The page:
[TW: SA, R*pe] I’m not usually a nonfiction reader. When I was younger, I used to say I only read fantasy. But after realizing in the past few years that I know so little about the world and others’ experiences, I knew it was more than past due to pick up some nonfiction. I first heard about Know My Name from WithCindy, one of my favorite YouTubers (also highly recommend her channel). We have different tastes for fiction, but our nonfiction likes and dislikes are usually similar. And when I heard her describe Know My Name, I knew that it would be a necessary, painful, eye-opening read.
I recently watched the movie Promising Young Woman. Cassandra, the main character, acts like she is intoxicated or high to “trick” men into taking her home–only to flip the tables on them. She is actually 100% coherent and shoves their violent actions back into their faces. There is a lesson to be learned in this movie: hurt women, and you will get burned. If you’re expecting this kind of message with Know My Name, prepare yourself. This book describes events that actually happened: the People vs. [Brock] Turner case. And as often happens in real life, justice is not served. And if a form of justice is served, it’s not usually what we ask for.
If you’re not familiar with this case, I highly recommend looking it up. But in short, Brock Turner, a student at Stanford University, raped Chanel Miller behind a dumpster. Although I state this simply, the case becomes inflated and convoluted by Brock’s decision to play the victim and hire a big-shot lawyer to try to weasel his way out of any convictions. At the same time, Chanel is forced to try to recover mostly on her own, while also balancing the ridiculous demands of the case.
Reading about sexual assault and rape is not easy of course, but it’s important. Especially when it’s a first-hand account from a survivor. This book doesn’t just touch on the physical, emotional, and mental ramifications of being assaulted. It also tears into the U.S. justice system and how it continues to fail women, people of color, and virtually all victims.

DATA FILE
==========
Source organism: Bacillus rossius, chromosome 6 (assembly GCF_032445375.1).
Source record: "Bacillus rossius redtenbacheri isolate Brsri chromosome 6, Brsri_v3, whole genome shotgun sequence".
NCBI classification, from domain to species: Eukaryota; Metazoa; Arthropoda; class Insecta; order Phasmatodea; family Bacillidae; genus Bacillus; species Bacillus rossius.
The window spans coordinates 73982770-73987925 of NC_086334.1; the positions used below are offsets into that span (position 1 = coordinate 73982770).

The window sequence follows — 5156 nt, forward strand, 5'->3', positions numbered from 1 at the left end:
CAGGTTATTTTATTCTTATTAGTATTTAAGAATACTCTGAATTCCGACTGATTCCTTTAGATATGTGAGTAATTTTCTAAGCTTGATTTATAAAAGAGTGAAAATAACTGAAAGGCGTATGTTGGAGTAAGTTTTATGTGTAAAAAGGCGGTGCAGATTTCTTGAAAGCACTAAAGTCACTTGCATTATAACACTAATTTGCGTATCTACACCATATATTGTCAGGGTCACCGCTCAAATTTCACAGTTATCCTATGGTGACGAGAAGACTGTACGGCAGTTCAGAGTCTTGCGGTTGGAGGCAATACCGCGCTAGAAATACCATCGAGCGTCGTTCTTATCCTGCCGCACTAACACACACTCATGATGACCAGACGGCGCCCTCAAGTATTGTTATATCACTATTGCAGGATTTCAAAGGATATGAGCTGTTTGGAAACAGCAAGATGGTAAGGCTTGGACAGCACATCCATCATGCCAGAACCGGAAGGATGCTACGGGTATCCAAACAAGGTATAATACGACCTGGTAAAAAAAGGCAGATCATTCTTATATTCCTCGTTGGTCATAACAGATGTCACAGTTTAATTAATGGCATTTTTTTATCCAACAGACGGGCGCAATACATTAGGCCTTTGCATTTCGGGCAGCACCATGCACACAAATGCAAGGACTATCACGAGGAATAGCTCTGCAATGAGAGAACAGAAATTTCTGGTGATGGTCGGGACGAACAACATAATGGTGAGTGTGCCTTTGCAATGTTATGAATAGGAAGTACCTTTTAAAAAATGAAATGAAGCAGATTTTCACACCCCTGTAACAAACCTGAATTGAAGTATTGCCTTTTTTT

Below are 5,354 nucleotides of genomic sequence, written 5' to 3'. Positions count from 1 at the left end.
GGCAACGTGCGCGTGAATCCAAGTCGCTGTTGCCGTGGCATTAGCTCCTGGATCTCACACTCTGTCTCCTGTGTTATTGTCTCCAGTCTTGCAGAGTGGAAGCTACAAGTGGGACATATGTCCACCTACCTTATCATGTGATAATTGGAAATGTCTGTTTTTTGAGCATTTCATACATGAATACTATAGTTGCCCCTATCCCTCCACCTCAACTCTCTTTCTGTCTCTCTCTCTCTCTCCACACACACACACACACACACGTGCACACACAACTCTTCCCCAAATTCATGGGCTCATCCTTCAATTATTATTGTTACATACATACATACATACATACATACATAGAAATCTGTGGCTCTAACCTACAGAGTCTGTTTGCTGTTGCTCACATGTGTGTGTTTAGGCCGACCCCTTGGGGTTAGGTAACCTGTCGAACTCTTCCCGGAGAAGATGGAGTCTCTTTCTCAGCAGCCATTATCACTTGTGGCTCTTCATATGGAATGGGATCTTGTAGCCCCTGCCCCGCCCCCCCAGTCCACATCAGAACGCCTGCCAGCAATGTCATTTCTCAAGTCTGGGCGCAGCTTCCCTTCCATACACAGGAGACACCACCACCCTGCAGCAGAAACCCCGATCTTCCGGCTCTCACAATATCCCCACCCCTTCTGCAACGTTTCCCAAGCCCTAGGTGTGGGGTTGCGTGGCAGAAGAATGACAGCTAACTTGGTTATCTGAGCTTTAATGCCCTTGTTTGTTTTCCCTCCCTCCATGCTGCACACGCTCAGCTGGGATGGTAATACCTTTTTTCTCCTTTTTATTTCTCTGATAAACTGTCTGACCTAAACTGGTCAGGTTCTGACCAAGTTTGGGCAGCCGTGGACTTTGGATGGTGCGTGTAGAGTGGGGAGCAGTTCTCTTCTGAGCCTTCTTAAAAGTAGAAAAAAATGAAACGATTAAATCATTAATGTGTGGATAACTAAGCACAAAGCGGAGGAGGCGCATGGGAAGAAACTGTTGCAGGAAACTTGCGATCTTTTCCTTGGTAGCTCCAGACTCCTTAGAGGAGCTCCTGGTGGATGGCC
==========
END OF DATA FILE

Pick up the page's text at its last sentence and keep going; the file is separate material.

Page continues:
“When society questions a victim’s reluctance to report, I will be here to remind you that you ask us to sacrifice our sanity to fight outdated structures that were designed to keep us down. Victims do not have time for this. Victims are also students, teachers, parents, who can’t give up work or education. The average adult can barely find time to renew their license at the DMV.”‘Know My Name’ | Chanel Miller | pg. 288
Miller is insightful: she sees the whole picture. Over the course of her extremely long trial, a lot happens in the world. Between the #MeToo movement and Trump becoming President, there is a lot of triggering events for someone who has experienced assault. Miller gives each moment the time it needs. But she doesn’t stop at victims of sexual assault or rape. She expands this view outward to anyone who gets bled dry by people who are supposed to right the wrongs of others: cops, judges, Ivy League schools. No one is untouchable when they use their power to hurt people. And in this way, I think her book has the power to touch many lives in so many different regards.
“As I pored over the pages, the feelings began leaking in. To read each line was to be in the room slowly filling with water. It filled and filled until there was space just big enough to keep breathing, a sliver of air between water and ceiling.”‘Know My Name’ | Chanel Miller | pg. 108
Her writing is lyrical, powerful, and intentional with every sentence. I think one of my biggest struggles with reading nonfiction stems from my encounters with dry, boring writing that isn’t as narrative as it is like a diary. When Miller mentioned she’s a slam poet and comedian, I wasn’t surprised. Her narration is seamless and poignant until the very last page. So if you’re like me, and you struggle with nonfiction writing, I would say give this book a chance.
“When you hear a story about rape, all the graphic and unsettling details, resist the instinct to turn away; instead look closer, because beneath the gore and the police reports is a whole, beautiful person, looking for ways to be in the world again.”‘Know My Name’ | Chanel Miller | pg. 312
This book is important: we can’t forget, and we can’t let them get away with this. Chanel Miller’s story doesn’t exist in the confounds of her own experience. She notes how similar horrific acts are being forced upon people every day. I truly think Miller’s writing has the power to heal and challenge where needed. Even though no victim needs to bear this burden. And while reading, I felt my own encounters on the street alone bubble to the surface and fill me with anger. There is a universal experience that Miller writes about, and even greater: a call to action that all of us must choose to respond to.